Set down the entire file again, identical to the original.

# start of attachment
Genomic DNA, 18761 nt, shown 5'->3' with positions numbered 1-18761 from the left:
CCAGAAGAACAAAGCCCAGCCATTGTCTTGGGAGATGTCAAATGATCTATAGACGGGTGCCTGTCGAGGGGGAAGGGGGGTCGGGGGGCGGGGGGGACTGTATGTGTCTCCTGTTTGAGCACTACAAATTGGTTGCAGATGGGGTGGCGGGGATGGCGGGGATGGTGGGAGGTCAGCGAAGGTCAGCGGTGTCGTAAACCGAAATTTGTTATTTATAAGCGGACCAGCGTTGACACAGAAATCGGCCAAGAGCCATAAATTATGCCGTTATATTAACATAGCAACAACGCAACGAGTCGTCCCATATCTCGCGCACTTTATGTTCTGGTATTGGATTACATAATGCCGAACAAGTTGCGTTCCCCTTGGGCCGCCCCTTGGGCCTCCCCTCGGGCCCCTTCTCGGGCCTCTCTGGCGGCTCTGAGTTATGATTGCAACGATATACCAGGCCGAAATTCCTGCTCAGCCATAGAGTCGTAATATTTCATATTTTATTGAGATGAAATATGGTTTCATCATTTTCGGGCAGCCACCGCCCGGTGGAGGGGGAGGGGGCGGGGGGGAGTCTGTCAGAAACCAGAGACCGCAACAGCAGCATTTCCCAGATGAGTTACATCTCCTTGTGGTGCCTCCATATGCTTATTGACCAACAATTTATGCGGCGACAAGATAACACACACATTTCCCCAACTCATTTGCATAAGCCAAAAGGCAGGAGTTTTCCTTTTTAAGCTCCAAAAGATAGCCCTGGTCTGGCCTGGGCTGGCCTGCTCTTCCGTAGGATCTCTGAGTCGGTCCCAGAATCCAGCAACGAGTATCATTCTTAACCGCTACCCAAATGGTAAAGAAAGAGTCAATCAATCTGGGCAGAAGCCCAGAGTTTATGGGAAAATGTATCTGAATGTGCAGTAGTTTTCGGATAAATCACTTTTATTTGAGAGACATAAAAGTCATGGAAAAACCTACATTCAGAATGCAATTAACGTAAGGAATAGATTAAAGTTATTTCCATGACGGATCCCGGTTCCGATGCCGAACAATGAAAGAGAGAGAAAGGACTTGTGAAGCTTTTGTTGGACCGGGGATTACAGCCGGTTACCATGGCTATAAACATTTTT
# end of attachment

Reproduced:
Genomic DNA, 18761 nt, shown 5'->3' with positions numbered 1-18761 from the left:
CCAGAAGAACAAAGCCCAGCCATTGTCTTGGGAGATGTCAAATGATCTATAGACGGGTGCCTGTCGAGGGGGAAGGGGGGTCGGGGGGCGGGGGGGACTGTATGTGTCTCCTGTTTGAGCACTACAAATTGGTTGCAGATGGGGTGGCGGGGATGGCGGGGATGGTGGGAGGTCAGCGAAGGTCAGCGGTGTCGTAAACCGAAATTTGTTATTTATAAGCGGACCAGCGTTGACACAGAAATCGGCCAAGAGCCATAAATTATGCCGTTATATTAACATAGCAACAACGCAACGAGTCGTCCCATATCTCGCGCACTTTATGTTCTGGTATTGGATTACATAATGCCGAACAAGTTGCGTTCCCCTTGGGCCGCCCCTTGGGCCTCCCCTCGGGCCCCTTCTCGGGCCTCTCTGGCGGCTCTGAGTTATGATTGCAACGATATACCAGGCCGAAATTCCTGCTCAGCCATAGAGTCGTAATATTTCATATTTTATTGAGATGAAATATGGTTTCATCATTTTCGGGCAGCCACCGCCCGGTGGAGGGGGAGGGGGCGGGGGGGAGTCTGTCAGAAACCAGAGACCGCAACAGCAGCATTTCCCAGATGAGTTACATCTCCTTGTGGTGCCTCCATATGCTTATTGACCAACAATTTATGCGGCGACAAGATAACACACACATTTCCCCAACTCATTTGCATAAGCCAAAAGGCAGGAGTTTTCCTTTTTAAGCTCCAAAAGATAGCCCTGGTCTGGCCTGGGCTGGCCTGCTCTTCCGTAGGATCTCTGAGTCGGTCCCAGAATCCAGCAACGAGTATCATTCTTAACCGCTACCCAAATGGTAAAGAAAGAGTCAATCAATCTGGGCAGAAGCCCAGAGTTTATGGGAAAATGTATCTGAATGTGCAGTAGTTTTCGGATAAATCACTTTTATTTGAGAGACATAAAAGTCATGGAAAAACCTACATTCAGAATGCAATTAACGTAAGGAATAGATTAAAGTTATTTCCATGACGGATCCCGGTTCCGATGCCGAACAATGAAAGAGAGAGAAAGGACTTGTGAAGCTTTTGTTGGACCGGGGATTACAGCCGGTTACCATGGCTATAAACATTTTT